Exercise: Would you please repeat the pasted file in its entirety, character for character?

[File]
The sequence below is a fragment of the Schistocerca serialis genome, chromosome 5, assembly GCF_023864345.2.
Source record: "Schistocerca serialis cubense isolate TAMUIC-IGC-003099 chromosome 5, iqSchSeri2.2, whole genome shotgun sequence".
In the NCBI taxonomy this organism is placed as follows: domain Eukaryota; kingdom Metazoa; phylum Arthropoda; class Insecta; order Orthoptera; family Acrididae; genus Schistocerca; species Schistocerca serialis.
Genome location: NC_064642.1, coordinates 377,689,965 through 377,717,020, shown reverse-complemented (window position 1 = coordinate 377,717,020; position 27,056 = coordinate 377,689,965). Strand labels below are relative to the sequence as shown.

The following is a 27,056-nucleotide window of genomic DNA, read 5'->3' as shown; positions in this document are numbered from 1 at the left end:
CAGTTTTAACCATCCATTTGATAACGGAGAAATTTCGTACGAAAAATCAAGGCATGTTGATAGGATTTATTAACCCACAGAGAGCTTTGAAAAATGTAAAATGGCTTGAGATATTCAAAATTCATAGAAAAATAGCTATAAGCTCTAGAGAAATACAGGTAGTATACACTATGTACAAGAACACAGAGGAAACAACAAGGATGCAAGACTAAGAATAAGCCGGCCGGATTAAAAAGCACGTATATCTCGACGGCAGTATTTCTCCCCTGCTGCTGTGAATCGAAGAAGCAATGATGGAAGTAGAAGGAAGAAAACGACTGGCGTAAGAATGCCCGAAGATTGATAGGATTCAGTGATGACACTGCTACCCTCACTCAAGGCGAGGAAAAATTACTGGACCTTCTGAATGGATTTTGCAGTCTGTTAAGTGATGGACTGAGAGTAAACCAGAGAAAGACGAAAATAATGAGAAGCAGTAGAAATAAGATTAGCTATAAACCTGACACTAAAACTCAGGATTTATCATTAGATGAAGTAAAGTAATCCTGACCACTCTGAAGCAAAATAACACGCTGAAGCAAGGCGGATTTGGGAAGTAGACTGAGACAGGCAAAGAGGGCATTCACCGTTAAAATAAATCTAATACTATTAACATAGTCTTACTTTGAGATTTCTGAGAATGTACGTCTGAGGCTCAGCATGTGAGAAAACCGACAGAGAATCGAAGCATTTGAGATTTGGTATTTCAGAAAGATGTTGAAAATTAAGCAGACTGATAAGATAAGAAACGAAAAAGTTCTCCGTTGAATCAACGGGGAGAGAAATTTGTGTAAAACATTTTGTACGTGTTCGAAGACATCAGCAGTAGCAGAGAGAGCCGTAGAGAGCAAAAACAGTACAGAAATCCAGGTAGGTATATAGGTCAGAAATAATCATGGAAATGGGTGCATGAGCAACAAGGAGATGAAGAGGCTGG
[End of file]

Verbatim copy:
The sequence below is a fragment of the Schistocerca serialis genome, chromosome 5, assembly GCF_023864345.2.
Source record: "Schistocerca serialis cubense isolate TAMUIC-IGC-003099 chromosome 5, iqSchSeri2.2, whole genome shotgun sequence".
In the NCBI taxonomy this organism is placed as follows: domain Eukaryota; kingdom Metazoa; phylum Arthropoda; class Insecta; order Orthoptera; family Acrididae; genus Schistocerca; species Schistocerca serialis.
Genome location: NC_064642.1, coordinates 377,689,965 through 377,717,020, shown reverse-complemented (window position 1 = coordinate 377,717,020; position 27,056 = coordinate 377,689,965). Strand labels below are relative to the sequence as shown.

The following is a 27,056-nucleotide window of genomic DNA, read 5'->3' as shown; positions in this document are numbered from 1 at the left end:
CAGTTTTAACCATCCATTTGATAACGGAGAAATTTCGTACGAAAAATCAAGGCATGTTGATAGGATTTATTAACCCACAGAGAGCTTTGAAAAATGTAAAATGGCTTGAGATATTCAAAATTCATAGAAAAATAGCTATAAGCTCTAGAGAAATACAGGTAGTATACACTATGTACAAGAACACAGAGGAAACAACAAGGATGCAAGACTAAGAATAAGCCGGCCGGATTAAAAAGCACGTATATCTCGACGGCAGTATTTCTCCCCTGCTGCTGTGAATCGAAGAAGCAATGATGGAAGTAGAAGGAAGAAAACGACTGGCGTAAGAATGCCCGAAGATTGATAGGATTCAGTGATGACACTGCTACCCTCACTCAAGGCGAGGAAAAATTACTGGACCTTCTGAATGGATTTTGCAGTCTGTTAAGTGATGGACTGAGAGTAAACCAGAGAAAGACGAAAATAATGAGAAGCAGTAGAAATAAGATTAGCTATAAACCTGACACTAAAACTCAGGATTTATCATTAGATGAAGTAAAGTAATCCTGACCACTCTGAAGCAAAATAACACGCTGAAGCAAGGCGGATTTGGGAAGTAGACTGAGACAGGCAAAGAGGGCATTCACCGTTAAAATAAATCTAATACTATTAACATAGTCTTACTTTGAGATTTCTGAGAATGTACGTCTGAGGCTCAGCATGTGAGAAAACCGACAGAGAATCGAAGCATTTGAGATTTGGTATTTCAGAAAGATGTTGAAAATTAAGCAGACTGATAAGATAAGAAACGAAAAAGTTCTCCGTTGAATCAACGGGGAGAGAAATTTGTGTAAAACATTTTGTACGTGTTCGAAGACATCAGCAGTAGCAGAGAGAGCCGTAGAGAGCAAAAACAGTACAGAAATCCAGGTAGGTATATAGGTCAGAAATAATCATGGAAATGGGTGCATGAGCAACAAGGAGATGAAGAGGCTGG